What most interests me are the theological implications of this revised view on hell. Annihilationism is not the same thing as denying the existence of hell, but it does push in that direction. The whole point behind annihilationism is to soften the suffering in hell. The authors freely admit this is what they are doing, as the concept of unending suffering is “so terrible a burden on the faith and conscience” of Christians (168). One friend confided that he was an annihilationist because unending suffering in hell was unthinkable. I responded, “I know, and that’s the point. It’s supposed to be unbearable. It’s hell.”

The annihilationist’s softer view of hell does produce a lighter view on sin. Several authors claimed that finite creatures could not deserve infinite punishment, and God would be unjust to inflict that upon them (xiii, 205, 216-17). Nigel Wright claims that a God who inflicts unending suffering on others is “not worth believing in and it is hard to blame people who find it impossible to do so” (231).

Annihilationists emphasize the love of God, but at the expense of his justice. Wright writes, “The ultimate reality about God is not the iron logic of his justice and his laws but the illogical extravagance of his love” (229). There seems to be a short step from annihilationism to inclusivism—if God doesn’t think our sins deserve unending punishment, then also he may not think they deserve to keep us out of heaven. We may not need to believe in Jesus to be saved. It may be enough to respond to whatever light we have. There is a reason why this book includes a chapter by Clark Pinnock, and why at least one author is open to the possibility of universalism—perhaps God will save everyone before it’s all said and done (227).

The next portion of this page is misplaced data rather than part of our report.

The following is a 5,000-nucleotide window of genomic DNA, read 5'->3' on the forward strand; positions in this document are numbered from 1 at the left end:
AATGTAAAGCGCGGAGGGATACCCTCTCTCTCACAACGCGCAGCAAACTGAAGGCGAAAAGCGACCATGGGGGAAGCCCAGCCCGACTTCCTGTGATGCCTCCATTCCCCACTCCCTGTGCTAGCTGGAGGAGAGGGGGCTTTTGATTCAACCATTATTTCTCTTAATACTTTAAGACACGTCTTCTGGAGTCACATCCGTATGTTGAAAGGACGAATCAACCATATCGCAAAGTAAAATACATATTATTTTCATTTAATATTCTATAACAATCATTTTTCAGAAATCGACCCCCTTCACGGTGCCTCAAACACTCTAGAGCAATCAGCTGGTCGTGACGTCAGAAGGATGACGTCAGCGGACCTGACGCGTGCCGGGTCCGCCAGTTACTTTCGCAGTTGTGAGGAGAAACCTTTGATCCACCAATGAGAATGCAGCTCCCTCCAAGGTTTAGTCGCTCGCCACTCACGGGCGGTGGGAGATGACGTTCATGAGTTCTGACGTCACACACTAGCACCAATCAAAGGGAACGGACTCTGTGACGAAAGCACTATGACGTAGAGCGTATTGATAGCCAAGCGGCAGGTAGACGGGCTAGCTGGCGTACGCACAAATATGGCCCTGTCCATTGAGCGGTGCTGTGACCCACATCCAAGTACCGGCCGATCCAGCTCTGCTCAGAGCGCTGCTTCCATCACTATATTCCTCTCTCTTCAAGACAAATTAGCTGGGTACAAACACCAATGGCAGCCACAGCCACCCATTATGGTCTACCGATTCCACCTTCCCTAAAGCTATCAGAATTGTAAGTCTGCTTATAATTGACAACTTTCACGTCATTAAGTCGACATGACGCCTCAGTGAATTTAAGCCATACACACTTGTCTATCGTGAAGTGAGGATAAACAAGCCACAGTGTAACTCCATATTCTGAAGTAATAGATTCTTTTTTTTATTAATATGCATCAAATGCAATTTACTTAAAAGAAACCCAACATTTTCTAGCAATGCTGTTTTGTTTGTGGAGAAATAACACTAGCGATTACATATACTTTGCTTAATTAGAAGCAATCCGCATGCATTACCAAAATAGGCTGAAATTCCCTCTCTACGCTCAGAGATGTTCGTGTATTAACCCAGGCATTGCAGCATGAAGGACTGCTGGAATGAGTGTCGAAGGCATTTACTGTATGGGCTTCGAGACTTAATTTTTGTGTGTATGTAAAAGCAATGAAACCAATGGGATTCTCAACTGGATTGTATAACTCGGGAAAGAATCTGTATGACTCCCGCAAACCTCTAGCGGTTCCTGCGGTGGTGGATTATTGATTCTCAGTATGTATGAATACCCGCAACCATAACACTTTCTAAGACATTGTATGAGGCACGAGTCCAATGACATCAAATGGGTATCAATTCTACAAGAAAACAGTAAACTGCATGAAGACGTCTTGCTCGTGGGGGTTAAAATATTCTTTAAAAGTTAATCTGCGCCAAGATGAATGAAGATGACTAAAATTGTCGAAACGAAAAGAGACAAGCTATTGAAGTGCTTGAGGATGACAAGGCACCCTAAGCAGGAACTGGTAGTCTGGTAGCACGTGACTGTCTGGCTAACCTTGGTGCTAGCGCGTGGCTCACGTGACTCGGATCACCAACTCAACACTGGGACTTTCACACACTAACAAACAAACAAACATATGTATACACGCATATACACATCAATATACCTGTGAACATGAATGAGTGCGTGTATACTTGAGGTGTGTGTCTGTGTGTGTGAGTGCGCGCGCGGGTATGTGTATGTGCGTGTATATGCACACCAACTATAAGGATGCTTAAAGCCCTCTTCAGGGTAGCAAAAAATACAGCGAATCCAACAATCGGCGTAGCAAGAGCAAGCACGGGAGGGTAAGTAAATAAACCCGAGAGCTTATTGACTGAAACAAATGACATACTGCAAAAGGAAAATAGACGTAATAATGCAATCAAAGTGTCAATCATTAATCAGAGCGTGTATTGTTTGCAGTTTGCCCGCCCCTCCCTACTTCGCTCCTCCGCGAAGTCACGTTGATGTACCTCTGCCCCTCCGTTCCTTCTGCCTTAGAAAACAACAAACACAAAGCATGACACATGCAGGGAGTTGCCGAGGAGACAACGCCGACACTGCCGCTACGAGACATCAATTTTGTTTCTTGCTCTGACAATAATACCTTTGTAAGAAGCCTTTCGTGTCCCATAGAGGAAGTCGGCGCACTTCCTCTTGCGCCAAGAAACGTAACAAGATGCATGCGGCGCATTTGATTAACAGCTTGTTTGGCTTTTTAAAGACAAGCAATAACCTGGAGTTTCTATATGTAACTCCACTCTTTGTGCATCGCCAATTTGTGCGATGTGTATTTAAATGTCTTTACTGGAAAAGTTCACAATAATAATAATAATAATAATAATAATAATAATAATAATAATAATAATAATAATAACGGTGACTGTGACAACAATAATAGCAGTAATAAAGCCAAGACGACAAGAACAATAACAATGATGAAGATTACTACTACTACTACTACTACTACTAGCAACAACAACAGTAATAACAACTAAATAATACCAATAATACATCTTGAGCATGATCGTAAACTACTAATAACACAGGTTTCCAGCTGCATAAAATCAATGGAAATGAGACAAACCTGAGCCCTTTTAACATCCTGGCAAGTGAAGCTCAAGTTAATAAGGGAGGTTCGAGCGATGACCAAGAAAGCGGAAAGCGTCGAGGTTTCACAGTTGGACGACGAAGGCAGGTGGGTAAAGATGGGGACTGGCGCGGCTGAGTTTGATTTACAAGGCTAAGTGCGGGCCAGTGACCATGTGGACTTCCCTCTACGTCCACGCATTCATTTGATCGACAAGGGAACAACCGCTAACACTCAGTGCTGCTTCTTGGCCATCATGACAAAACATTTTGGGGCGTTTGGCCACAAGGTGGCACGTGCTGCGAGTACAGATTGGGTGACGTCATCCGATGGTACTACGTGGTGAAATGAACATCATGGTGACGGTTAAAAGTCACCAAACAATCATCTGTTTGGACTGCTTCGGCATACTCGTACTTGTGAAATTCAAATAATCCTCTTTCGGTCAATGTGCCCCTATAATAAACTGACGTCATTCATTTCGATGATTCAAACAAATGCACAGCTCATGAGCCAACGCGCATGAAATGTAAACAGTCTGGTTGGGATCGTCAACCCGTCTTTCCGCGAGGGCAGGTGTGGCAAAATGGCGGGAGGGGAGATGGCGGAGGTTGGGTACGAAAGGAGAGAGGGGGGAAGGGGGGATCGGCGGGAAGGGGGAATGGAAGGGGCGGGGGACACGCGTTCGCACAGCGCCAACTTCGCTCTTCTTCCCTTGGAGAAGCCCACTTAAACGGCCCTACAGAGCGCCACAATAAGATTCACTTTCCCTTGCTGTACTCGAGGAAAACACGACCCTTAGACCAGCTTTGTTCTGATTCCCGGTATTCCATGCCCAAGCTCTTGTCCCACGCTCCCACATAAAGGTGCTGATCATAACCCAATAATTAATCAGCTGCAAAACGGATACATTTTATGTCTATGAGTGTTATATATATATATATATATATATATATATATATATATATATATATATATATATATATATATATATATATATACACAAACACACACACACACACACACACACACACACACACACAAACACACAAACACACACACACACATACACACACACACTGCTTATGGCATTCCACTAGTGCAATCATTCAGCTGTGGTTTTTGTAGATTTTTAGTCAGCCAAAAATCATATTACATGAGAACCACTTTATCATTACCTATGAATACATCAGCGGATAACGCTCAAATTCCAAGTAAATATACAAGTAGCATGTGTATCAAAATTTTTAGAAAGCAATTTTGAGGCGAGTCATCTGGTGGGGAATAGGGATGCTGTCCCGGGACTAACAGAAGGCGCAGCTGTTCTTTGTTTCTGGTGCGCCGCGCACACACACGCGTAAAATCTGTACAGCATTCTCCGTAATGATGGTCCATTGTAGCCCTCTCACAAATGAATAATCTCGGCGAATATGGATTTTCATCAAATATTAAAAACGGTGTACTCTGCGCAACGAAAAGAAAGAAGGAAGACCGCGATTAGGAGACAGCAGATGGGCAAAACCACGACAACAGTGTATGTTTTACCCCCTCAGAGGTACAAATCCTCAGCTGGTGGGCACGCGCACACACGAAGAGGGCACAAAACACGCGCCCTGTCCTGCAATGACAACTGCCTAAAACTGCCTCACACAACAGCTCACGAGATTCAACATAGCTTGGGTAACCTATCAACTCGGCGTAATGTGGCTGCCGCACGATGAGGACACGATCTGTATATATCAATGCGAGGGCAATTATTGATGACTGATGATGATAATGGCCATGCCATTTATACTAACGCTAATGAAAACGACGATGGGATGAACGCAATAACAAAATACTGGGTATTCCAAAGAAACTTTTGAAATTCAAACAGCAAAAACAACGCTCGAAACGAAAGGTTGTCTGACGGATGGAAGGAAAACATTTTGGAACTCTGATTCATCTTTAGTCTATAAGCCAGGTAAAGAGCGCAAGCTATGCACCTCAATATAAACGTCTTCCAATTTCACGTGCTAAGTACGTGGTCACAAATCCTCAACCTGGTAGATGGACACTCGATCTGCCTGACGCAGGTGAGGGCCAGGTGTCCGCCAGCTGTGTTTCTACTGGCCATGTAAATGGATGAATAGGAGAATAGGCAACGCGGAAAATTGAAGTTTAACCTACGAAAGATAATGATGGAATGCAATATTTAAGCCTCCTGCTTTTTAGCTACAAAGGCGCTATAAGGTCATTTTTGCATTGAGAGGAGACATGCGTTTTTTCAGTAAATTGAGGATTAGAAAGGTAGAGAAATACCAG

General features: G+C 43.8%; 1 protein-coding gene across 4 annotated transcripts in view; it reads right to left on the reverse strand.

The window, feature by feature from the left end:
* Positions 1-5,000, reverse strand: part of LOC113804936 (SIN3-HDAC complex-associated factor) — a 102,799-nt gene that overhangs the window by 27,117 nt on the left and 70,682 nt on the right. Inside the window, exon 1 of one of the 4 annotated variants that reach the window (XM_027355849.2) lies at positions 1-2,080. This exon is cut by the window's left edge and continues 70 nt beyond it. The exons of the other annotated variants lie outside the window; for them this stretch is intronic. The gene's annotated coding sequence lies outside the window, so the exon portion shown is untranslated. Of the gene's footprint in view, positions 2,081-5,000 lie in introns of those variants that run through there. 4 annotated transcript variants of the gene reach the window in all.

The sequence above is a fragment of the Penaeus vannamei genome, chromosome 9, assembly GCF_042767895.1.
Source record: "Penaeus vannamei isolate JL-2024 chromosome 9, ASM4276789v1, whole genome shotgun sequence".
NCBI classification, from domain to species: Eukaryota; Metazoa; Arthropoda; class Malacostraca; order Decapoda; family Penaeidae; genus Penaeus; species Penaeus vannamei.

Rethinking Hell is a helpful book, and it comes with a website for those who want to continue the conversation. I am not convinced by the arguments, and I am troubled by the dangerous trajectory I noted above, but it’s an important discussion to have, and I’ll have it later today.

8 Comments

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  1. Is Horton’s section on the topic good? Could you give a couple of bibliographic recommendations (besides, obviously, “In Christ Alone”)?

  2. Mike,
    I am always amazed when people say “I could never believe in a God who X” when in saying it they may have disbelieved in the God Who Is. While there are many difficult passages in the bible I do not see how trying to make it palatable helps anyone know the Risen Christ. If God in Christ is revealed as the final judge, and if as judge He threatens eternal hell how does it help the lost to tell them that “it really is not all as bad as that, you will only be damned for a little while and then nothing.”? I know this is the ultimate hard topic but I grow weary with those who try to soften the edges of hard Truth to (I suspect) assuage their own fears.